About Fairfax Battalia

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Fairfax Battalia

Today's Fairfax Battalia is named in honour of the original 1st Regiment of Foot of the New Model Army: Fairfax's Regiment of Foot, also known as The General's Regiment. It is made up of a group of regiments which, when combined together, fight as a 'Battalia' or fighting unit. During the English Civil Wars a battalia was typically an amalgamation of a number of companies. The original 1st Regiment of Foot was raised in 1645 as part of the New Model Army and was disbanded in 1660.


Origins

Sir Thomas Fairfax was appointed commander of the New Model Army when it was created in March 1645. As a result he was given command of the 1st Regiment of Foot. This was, therefore, also known as the General's Regiment and command eventually passed to Oliver Cromwell when he became Commander of the new Model Army in 1650.

The regiment seems to have been created from companies of troops drawn from the former army of the Earl of Manchester, the Eastern Association and also the Earl of Essex. Its first Lieutenant Colonel was Thomas Jackson, a prominent anti-radical in the army.

Although the regiment in 1645 is described as wearing red coats with blue facings (Perfect Passages, May 1645), in 1647 the regiment was known as the 'Greene Regiment' with presumably green colours and facings to the new model Army red coat.

Notable battles

The regiment served at the battle of Naseby on 14 June 1645 and towards the end of the battle was used to break the resistance of the last remaining Royalist force '...the General called up his own regiment of foot, ... which immediately fell in with them, with butt-end of muskets, (the General charging them at the same time with horse,) and so broke them...'.

It formed part of the rearguard at the storming of Bridgewater on 21 July 1645 and also took part in the capture of Bristol on 10 September. On 16 February 1646 it was at the siege of Torrington and in June at the siege of Wallingford.

Links with The Levellers

In 1647, threatened with disbandment or service in Ireland, part of the regiment (led by Captain Francis White) was the first regiment to mutiny on the side of the Levellers. They demanded the right to petition Parliament regarding their grievances, wanted their arrears of pay and support for wounded soldiers, complained about the amount of money paid to 'supersillious' officers, demanded an end to imprisonment without trial and vigorously refuted any accusation that they had negotiated to restore Charles I.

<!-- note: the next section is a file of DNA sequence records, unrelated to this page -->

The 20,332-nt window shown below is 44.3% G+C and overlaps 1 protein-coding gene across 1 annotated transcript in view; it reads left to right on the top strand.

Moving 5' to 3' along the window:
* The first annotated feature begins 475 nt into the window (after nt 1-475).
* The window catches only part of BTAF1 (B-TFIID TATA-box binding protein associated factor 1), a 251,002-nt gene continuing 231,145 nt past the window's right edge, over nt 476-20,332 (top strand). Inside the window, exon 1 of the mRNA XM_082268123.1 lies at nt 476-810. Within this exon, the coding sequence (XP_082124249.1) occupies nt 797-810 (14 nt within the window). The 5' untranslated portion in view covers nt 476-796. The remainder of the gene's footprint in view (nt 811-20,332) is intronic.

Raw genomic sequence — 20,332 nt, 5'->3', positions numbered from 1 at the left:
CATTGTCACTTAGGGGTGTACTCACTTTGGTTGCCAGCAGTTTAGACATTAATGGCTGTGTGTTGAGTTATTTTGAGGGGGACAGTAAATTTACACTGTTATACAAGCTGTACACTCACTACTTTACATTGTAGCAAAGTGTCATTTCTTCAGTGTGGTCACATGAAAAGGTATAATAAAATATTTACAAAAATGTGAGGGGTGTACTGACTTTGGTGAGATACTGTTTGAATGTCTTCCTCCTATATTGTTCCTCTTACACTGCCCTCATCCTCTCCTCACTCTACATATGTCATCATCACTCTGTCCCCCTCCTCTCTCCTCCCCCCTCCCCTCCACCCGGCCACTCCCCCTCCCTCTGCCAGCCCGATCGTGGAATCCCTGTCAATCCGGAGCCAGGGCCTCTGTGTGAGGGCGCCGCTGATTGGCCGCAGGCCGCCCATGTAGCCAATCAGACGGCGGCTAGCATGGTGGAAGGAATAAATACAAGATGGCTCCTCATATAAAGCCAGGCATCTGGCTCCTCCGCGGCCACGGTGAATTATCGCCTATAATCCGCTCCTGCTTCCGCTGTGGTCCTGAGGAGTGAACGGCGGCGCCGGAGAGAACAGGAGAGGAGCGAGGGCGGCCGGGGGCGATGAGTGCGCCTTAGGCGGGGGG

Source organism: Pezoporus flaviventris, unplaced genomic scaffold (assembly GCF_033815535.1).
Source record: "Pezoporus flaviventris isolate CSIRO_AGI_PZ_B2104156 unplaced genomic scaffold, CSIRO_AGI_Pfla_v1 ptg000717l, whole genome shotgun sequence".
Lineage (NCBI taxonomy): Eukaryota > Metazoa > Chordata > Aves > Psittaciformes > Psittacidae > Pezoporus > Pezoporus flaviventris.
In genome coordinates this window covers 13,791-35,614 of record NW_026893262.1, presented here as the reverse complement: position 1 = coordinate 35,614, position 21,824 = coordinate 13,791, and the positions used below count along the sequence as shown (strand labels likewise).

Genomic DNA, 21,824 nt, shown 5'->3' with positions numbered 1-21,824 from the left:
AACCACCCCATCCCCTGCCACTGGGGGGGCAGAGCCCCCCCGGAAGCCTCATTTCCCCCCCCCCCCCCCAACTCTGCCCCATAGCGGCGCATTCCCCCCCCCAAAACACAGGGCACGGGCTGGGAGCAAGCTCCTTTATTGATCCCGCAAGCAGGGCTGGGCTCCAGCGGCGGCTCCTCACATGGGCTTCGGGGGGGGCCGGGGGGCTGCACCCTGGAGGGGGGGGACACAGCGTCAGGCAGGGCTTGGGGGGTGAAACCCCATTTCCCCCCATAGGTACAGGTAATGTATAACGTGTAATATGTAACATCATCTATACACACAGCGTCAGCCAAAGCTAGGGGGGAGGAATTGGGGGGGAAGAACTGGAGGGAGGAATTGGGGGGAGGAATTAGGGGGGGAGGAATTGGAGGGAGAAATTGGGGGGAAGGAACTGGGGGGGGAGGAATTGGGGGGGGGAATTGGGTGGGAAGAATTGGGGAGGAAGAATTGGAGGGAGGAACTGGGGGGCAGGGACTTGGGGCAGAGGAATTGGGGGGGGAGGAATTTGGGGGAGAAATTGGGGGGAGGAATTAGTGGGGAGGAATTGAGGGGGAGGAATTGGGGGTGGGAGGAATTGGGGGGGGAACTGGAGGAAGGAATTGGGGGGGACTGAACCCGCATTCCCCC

Eight of the regiment's companies threatened to expel their officers and the regiment marched to the general rendezvous of the rebel army at Newmarket and then Kenford.

After the supression of this rebellion, a number of the senior officers, including Jackson, were replaced. The new Lt Colonel was William Cowell, and White was promoted to major. White complained that trying to negotiate with the King was like trying to repair an old house '...and that when they were laying the top stone it would fall about their ears...'. Nonetheless, he later refused to accept the legitimacy of the court to condemn the King to death (although accepting the right of the army to dethrone and imprison him). As a messenger of Cromwell during the army revolt of 1649, he was accused of betraying the Levellers at Burford.

Second Civil War

The regiment served in Yorkshire at the start of the Second Civil War and took part in some of the fiercest fighting during the Battle of Preston on 17 August 1648. Lt Col. Cowell appears to have been mortally wounded during the fighting and was replaced by Lt Col. Goffe, who served as one of the King's judges and signed the death warrant.

The regiment returned to London in 1649 and provided guards for the Council of State. It may have been guarding the capital at the time of the King's execution in January.

In 1650, Fairfax resigned his post of Commander in Chief (in opposition to what he perceived as an invasion of Scotland) and the regiment passed to Cromwell as the new Lord General. As such, they took part in the battle of Dunbar and then the siege of Edinburgh. The regiment then marched south with Cromwell in 1651 and took part in the Battle of Worcester on 3 September 1651. Here, they formed part of Cromwell's crack reserve and took part in the storming of the River Severn across the 'Bridge of Boats'. The regiment served as marines in the Dutch War of 1652.

Regiment disbanded

In 1659, the regiment supported Fleetwood and demanded the recall of the Long Parliament. The new CO of the regiment, Herbert Morley, supported Monck at the Restoration, although many of his men appear to have had sympathies with Lambert. The regiment was finally disbanded on 15 November 1660 at Reading and its men paid £9,859 2s 9d.

References

  1. The Regimental History of Cromwell's Army, C. Firth and G. Davies, Oxford, 1940
  2. Cromwell's Crowning Mercy: the Battle of Worcester, M. Atkin, Stroud 1998.